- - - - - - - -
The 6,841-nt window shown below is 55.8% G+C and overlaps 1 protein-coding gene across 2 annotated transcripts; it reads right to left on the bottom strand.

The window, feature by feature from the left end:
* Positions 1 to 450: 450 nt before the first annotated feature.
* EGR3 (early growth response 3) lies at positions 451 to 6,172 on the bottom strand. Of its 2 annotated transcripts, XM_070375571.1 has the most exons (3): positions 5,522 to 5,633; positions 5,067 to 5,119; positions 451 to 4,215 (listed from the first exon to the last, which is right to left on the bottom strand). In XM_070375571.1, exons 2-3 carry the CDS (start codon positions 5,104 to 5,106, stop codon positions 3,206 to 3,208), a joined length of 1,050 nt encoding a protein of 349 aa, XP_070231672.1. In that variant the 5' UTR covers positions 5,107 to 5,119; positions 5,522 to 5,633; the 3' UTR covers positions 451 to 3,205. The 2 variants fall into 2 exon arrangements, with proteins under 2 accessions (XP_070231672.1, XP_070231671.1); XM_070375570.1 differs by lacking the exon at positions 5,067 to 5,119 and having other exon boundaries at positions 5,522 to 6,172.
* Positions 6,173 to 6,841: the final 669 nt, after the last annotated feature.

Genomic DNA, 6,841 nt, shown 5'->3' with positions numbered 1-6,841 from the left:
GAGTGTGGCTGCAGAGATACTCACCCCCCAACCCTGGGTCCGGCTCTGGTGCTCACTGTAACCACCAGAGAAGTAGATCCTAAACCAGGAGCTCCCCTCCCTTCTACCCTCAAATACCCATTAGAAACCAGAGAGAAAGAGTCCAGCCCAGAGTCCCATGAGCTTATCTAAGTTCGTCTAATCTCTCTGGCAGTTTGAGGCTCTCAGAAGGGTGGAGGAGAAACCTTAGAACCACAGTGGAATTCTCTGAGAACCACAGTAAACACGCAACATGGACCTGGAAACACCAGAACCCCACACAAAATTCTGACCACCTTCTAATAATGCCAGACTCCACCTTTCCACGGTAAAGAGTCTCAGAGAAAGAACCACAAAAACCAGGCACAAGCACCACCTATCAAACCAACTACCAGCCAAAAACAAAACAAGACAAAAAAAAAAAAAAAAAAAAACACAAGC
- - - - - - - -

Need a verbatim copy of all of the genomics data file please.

The 6,841-nt window shown below is 55.8% G+C and overlaps 1 protein-coding gene across 2 annotated transcripts; it reads right to left on the bottom strand.

The window, feature by feature from the left end:
* Positions 1 to 450: 450 nt before the first annotated feature.
* EGR3 (early growth response 3) lies at positions 451 to 6,172 on the bottom strand. Of its 2 annotated transcripts, XM_070375571.1 has the most exons (3): positions 5,522 to 5,633; positions 5,067 to 5,119; positions 451 to 4,215 (listed from the first exon to the last, which is right to left on the bottom strand). In XM_070375571.1, exons 2-3 carry the CDS (start codon positions 5,104 to 5,106, stop codon positions 3,206 to 3,208), a joined length of 1,050 nt encoding a protein of 349 aa, XP_070231672.1. In that variant the 5' UTR covers positions 5,107 to 5,119; positions 5,522 to 5,633; the 3' UTR covers positions 451 to 3,205. The 2 variants fall into 2 exon arrangements, with proteins under 2 accessions (XP_070231672.1, XP_070231671.1); XM_070375570.1 differs by lacking the exon at positions 5,067 to 5,119 and having other exon boundaries at positions 5,522 to 6,172.
* Positions 6,173 to 6,841: the final 669 nt, after the last annotated feature.

Genomic DNA, 6,841 nt, shown 5'->3' with positions numbered 1-6,841 from the left:
GAGTGTGGCTGCAGAGATACTCACCCCCCAACCCTGGGTCCGGCTCTGGTGCTCACTGTAACCACCAGAGAAGTAGATCCTAAACCAGGAGCTCCCCTCCCTTCTACCCTCAAATACCCATTAGAAACCAGAGAGAAAGAGTCCAGCCCAGAGTCCCATGAGCTTATCTAAGTTCGTCTAATCTCTCTGGCAGTTTGAGGCTCTCAGAAGGGTGGAGGAGAAACCTTAGAACCACAGTGGAATTCTCTGAGAACCACAGTAAACACGCAACATGGACCTGGAAACACCAGAACCCCACACAAAATTCTGACCACCTTCTAATAATGCCAGACTCCACCTTTCCACGGTAAAGAGTCTCAGAGAAAGAACCACAAAAACCAGGCACAAGCACCACCTATCAAACCAACTACCAGCCAAAAACAAAACAAGACAAAAAAAAAAAAAAAAAAAAACACAAGC